Rich cultural experiences, career coaching and skills workshops await international students in the specialty master’s programs at the University of Maryland’s Robert H. Smith School of Business.
“It’s an inclusive culture with classmates and even just in greeting professors in the hallway, who are always happy to help if you go to them,” says Harsh Doshi, a Master of Science in Information Systems student from India.
He says he has not felt isolated at Maryland Smith, even being so far away from his home country. Here are five things the school does to integrate international students into its close-knit community, starting on the first day of their arrival.
The process starts with an orientation program that includes educational sessions and social activities, including a communications workshop and a diversity and inclusion workshop.
“International students come here many times having never even visited before,” says Amy Swann, director of Specialty Master’s Programs at Maryland Smith. “We want to help them make the adjustment to life in the United States and graduate school as easy as possible.”
She says the initial greeting helps set the tone for the rest of the student journey. “Right after orientation, we often hear from international students how welcomed they feel and how friendly everyone has been,” Swann says.
During the weeks and months that follow, Maryland Smith offers learning opportunities specifically for international students outside their regular coursework.
The school collaborates with the Maryland English Institute on campus to offer several English skill-building workshops in Van Munching Hall. The classes often focus on business communication and are well-received by students.
The Master’s Programs Office also frequently sponsors students to attend leadership development activities and retreats through the Maryland LEAD program. The office also partners with the Specialty Masters Student Association (SMSA) to offer skill-building workshops and other activities several times a semester.
Learning about culture and building a strong community are important parts of the international student experience at Smith. To help new arrivals thrive during their first semester on campus, the Master’s Program Office hosts a fall “conversation series.”
The small-group sessions cover a range of topics, introducing international students to the state of Maryland and U.S. culture in general. Last fall, students learned about the region’s history, sports and U.S. holiday traditions.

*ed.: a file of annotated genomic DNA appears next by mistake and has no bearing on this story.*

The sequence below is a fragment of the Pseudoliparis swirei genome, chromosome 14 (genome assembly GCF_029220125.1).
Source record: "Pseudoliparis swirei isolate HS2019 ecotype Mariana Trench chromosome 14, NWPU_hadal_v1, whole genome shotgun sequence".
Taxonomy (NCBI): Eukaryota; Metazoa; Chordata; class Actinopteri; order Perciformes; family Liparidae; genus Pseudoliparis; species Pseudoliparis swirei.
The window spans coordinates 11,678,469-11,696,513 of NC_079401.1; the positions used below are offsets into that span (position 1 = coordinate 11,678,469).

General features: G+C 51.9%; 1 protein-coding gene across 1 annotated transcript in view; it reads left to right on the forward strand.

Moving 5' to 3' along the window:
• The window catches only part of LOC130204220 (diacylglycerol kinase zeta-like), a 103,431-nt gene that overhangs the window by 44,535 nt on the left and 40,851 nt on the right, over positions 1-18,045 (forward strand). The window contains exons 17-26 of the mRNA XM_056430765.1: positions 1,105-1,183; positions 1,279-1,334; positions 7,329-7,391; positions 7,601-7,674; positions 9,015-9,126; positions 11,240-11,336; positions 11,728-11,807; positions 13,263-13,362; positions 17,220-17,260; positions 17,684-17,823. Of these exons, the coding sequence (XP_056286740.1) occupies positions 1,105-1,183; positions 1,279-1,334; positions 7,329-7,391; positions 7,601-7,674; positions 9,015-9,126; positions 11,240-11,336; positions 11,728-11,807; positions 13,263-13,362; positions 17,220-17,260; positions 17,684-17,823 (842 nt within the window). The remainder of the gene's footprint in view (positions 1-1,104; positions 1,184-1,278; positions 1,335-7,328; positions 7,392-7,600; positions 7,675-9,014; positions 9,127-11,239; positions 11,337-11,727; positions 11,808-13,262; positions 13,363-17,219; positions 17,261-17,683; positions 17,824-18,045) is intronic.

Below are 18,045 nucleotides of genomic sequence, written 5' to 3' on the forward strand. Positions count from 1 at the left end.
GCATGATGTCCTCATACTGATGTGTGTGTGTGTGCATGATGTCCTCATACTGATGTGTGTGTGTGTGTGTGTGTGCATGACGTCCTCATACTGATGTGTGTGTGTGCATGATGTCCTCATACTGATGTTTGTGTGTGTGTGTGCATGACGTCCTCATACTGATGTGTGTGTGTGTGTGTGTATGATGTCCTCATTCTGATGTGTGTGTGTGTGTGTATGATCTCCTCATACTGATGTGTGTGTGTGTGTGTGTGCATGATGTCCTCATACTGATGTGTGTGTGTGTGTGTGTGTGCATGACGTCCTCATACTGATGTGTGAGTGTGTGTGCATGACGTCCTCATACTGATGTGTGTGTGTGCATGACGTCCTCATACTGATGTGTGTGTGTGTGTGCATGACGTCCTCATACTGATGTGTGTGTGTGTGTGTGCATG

Students may also join student-organized regional activities each weekend that include exploring Washington, D.C., volunteer opportunities, trips to amusement parks, outings to sporting events, museum visits and dinner gatherings.
They can travel on weekend trips to East Coast cities like New York, Philadelphia and nearby Annapolis. In the spring, student leaders organize a popular cherry blossom brunch cruise in Washington, D.C., and they host an end-of-semester banquet each fall and spring.
Students can also participate in outdoor activities like camping, hiking and kayaking, thanks to a partnership with the Maryland Adventure Program. Most of these social activities are planned by student clubs and help all specialty master’s students bond as a tight-knit group while making the most of their time in Maryland.
“We want to help them understand the culture and give them the opportunity to ask questions that they might otherwise be hesitant to ask,” Swann says.
Maryland Smith also helps international students manage the job search. Coaches in the Office of Career Services offer their expertise on everything from resume writing to interview preparation.
“The Office of Career Services organizes a lot of activities that help international students interact with all levels of employers,” says Bozhang “Bo” Wan, a Master of Science in Information Systems student from China. “Back in the fall semester, the OCS organized an event that gathered eight to 10 employers on campus and allowed students to participate and talk with those employers in small groups. I’m happy about the resources that the Smith School provides.”
Swann and Michael Marcellino, assistant dean of MBA and Specialty Master’s Programs, host a lunch or dinner for each degree program every semester that offers students a way to share feedback they have about their programs.
Swann says the students who push themselves to get involved in the various activities get a lot out of them.
“The students who are most engaged are really enjoying their time at the Smith School,” she says. “Those who take advantage of all that Maryland Smith and the University of Maryland have to offer are most likely do well and have a positive career outcome. They recognize how critical communications skills are and the importance of cultural awareness.”